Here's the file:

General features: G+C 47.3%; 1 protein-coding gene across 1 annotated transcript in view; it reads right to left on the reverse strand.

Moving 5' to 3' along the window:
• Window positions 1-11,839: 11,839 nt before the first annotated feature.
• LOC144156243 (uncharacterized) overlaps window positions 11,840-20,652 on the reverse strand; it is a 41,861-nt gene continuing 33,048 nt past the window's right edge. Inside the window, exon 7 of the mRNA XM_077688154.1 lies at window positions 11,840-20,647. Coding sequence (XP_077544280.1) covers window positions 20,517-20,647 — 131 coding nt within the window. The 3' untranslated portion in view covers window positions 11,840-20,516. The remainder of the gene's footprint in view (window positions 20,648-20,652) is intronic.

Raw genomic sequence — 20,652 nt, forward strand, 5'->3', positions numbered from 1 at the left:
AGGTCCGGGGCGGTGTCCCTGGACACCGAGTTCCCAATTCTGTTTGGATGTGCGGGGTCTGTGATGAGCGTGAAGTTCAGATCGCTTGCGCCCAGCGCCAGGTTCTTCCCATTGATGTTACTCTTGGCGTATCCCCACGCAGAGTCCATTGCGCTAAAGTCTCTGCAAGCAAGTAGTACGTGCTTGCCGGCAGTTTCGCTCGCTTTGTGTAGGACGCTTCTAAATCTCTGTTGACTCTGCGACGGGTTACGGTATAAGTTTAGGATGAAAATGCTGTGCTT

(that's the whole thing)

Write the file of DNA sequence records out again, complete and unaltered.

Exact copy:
General features: G+C 47.3%; 1 protein-coding gene across 1 annotated transcript in view; it reads right to left on the reverse strand.

Moving 5' to 3' along the window:
• Window positions 1-11,839: 11,839 nt before the first annotated feature.
• LOC144156243 (uncharacterized) overlaps window positions 11,840-20,652 on the reverse strand; it is a 41,861-nt gene continuing 33,048 nt past the window's right edge. Inside the window, exon 7 of the mRNA XM_077688154.1 lies at window positions 11,840-20,647. Coding sequence (XP_077544280.1) covers window positions 20,517-20,647 — 131 coding nt within the window. The 3' untranslated portion in view covers window positions 11,840-20,516. The remainder of the gene's footprint in view (window positions 20,648-20,652) is intronic.

Raw genomic sequence — 20,652 nt, forward strand, 5'->3', positions numbered from 1 at the left:
AGGTCCGGGGCGGTGTCCCTGGACACCGAGTTCCCAATTCTGTTTGGATGTGCGGGGTCTGTGATGAGCGTGAAGTTCAGATCGCTTGCGCCCAGCGCCAGGTTCTTCCCATTGATGTTACTCTTGGCGTATCCCCACGCAGAGTCCATTGCGCTAAAGTCTCTGCAAGCAAGTAGTACGTGCTTGCCGGCAGTTTCGCTCGCTTTGTGTAGGACGCTTCTAAATCTCTGTTGACTCTGCGACGGGTTACGGTATAAGTTTAGGATGAAAATGCTGTGCTT